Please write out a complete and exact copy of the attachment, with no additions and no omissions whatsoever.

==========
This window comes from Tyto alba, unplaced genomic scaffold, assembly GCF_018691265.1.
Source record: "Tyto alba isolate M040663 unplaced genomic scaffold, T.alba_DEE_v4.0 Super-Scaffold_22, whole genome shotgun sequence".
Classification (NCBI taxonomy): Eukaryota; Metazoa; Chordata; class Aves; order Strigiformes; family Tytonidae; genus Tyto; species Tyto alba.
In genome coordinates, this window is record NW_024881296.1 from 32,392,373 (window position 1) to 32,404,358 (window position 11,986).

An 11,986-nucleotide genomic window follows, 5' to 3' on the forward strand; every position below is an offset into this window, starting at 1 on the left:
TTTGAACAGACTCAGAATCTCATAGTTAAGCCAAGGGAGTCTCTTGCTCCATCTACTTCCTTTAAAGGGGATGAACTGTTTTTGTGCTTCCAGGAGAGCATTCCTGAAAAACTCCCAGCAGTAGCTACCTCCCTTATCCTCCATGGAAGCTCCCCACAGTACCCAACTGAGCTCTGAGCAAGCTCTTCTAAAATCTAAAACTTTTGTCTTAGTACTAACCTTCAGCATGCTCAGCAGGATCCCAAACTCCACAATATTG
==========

This window comes from Tyto alba, unplaced genomic scaffold, assembly GCF_018691265.1.
Source record: "Tyto alba isolate M040663 unplaced genomic scaffold, T.alba_DEE_v4.0 Super-Scaffold_22, whole genome shotgun sequence".
Classification (NCBI taxonomy): Eukaryota; Metazoa; Chordata; class Aves; order Strigiformes; family Tytonidae; genus Tyto; species Tyto alba.
In genome coordinates, this window is record NW_024881296.1 from 32,392,373 (window position 1) to 32,404,358 (window position 11,986).

An 11,986-nucleotide genomic window follows, 5' to 3' on the forward strand; every position below is an offset into this window, starting at 1 on the left:
TTTGAACAGACTCAGAATCTCATAGTTAAGCCAAGGGAGTCTCTTGCTCCATCTACTTCCTTTAAAGGGGATGAACTGTTTTTGTGCTTCCAGGAGAGCATTCCTGAAAAACTCCCAGCAGTAGCTACCTCCCTTATCCTCCATGGAAGCTCCCCACAGTACCCAACTGAGCTCTGAGCAAGCTCTTCTAAAATCTAAAACTTTTGTCTTAGTACTAACCTTCAGCATGCTCAGCAGGATCCCAAACTCCACAATATTG